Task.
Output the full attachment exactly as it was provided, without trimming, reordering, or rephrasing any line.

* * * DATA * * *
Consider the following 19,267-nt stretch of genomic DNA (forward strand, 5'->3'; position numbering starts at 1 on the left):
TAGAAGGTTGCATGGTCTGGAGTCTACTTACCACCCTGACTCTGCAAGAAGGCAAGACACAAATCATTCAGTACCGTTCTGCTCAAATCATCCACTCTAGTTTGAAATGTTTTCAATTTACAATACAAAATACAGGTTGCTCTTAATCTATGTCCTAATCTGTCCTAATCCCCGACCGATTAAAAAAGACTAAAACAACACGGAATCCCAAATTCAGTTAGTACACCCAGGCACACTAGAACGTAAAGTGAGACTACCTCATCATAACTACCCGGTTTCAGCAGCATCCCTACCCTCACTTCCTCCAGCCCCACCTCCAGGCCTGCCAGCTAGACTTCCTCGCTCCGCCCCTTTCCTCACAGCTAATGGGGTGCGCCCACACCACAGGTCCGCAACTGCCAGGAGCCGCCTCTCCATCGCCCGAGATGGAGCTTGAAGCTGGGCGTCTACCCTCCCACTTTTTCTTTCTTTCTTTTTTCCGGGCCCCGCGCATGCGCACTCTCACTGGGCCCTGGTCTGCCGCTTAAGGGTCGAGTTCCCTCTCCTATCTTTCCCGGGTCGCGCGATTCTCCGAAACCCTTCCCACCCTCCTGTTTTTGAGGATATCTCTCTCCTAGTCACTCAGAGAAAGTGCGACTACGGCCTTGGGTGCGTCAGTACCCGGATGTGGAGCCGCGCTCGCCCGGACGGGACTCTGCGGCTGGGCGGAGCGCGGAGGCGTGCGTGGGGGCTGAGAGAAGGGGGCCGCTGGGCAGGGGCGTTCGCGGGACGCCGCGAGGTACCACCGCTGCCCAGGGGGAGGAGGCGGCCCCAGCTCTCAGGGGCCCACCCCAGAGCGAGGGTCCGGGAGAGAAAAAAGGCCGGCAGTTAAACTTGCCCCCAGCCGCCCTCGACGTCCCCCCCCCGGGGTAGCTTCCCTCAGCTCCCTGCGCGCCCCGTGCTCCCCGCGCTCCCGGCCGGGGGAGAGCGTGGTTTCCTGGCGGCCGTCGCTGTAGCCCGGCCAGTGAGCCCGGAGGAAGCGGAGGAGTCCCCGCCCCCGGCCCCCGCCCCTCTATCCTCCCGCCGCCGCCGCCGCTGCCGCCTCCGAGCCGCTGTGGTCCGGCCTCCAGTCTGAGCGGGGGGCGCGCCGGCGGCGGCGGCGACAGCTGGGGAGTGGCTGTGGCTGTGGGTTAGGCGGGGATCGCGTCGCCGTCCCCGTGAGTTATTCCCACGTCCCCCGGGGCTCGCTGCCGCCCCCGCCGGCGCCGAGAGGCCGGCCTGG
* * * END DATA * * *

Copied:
Consider the following 19,267-nt stretch of genomic DNA (forward strand, 5'->3'; position numbering starts at 1 on the left):
TAGAAGGTTGCATGGTCTGGAGTCTACTTACCACCCTGACTCTGCAAGAAGGCAAGACACAAATCATTCAGTACCGTTCTGCTCAAATCATCCACTCTAGTTTGAAATGTTTTCAATTTACAATACAAAATACAGGTTGCTCTTAATCTATGTCCTAATCTGTCCTAATCCCCGACCGATTAAAAAAGACTAAAACAACACGGAATCCCAAATTCAGTTAGTACACCCAGGCACACTAGAACGTAAAGTGAGACTACCTCATCATAACTACCCGGTTTCAGCAGCATCCCTACCCTCACTTCCTCCAGCCCCACCTCCAGGCCTGCCAGCTAGACTTCCTCGCTCCGCCCCTTTCCTCACAGCTAATGGGGTGCGCCCACACCACAGGTCCGCAACTGCCAGGAGCCGCCTCTCCATCGCCCGAGATGGAGCTTGAAGCTGGGCGTCTACCCTCCCACTTTTTCTTTCTTTCTTTTTTCCGGGCCCCGCGCATGCGCACTCTCACTGGGCCCTGGTCTGCCGCTTAAGGGTCGAGTTCCCTCTCCTATCTTTCCCGGGTCGCGCGATTCTCCGAAACCCTTCCCACCCTCCTGTTTTTGAGGATATCTCTCTCCTAGTCACTCAGAGAAAGTGCGACTACGGCCTTGGGTGCGTCAGTACCCGGATGTGGAGCCGCGCTCGCCCGGACGGGACTCTGCGGCTGGGCGGAGCGCGGAGGCGTGCGTGGGGGCTGAGAGAAGGGGGCCGCTGGGCAGGGGCGTTCGCGGGACGCCGCGAGGTACCACCGCTGCCCAGGGGGAGGAGGCGGCCCCAGCTCTCAGGGGCCCACCCCAGAGCGAGGGTCCGGGAGAGAAAAAAGGCCGGCAGTTAAACTTGCCCCCAGCCGCCCTCGACGTCCCCCCCCCGGGGTAGCTTCCCTCAGCTCCCTGCGCGCCCCGTGCTCCCCGCGCTCCCGGCCGGGGGAGAGCGTGGTTTCCTGGCGGCCGTCGCTGTAGCCCGGCCAGTGAGCCCGGAGGAAGCGGAGGAGTCCCCGCCCCCGGCCCCCGCCCCTCTATCCTCCCGCCGCCGCCGCCGCTGCCGCCTCCGAGCCGCTGTGGTCCGGCCTCCAGTCTGAGCGGGGGGCGCGCCGGCGGCGGCGGCGACAGCTGGGGAGTGGCTGTGGCTGTGGGTTAGGCGGGGATCGCGTCGCCGTCCCCGTGAGTTATTCCCACGTCCCCCGGGGCTCGCTGCCGCCCCCGCCGGCGCCGAGAGGCCGGCCTGG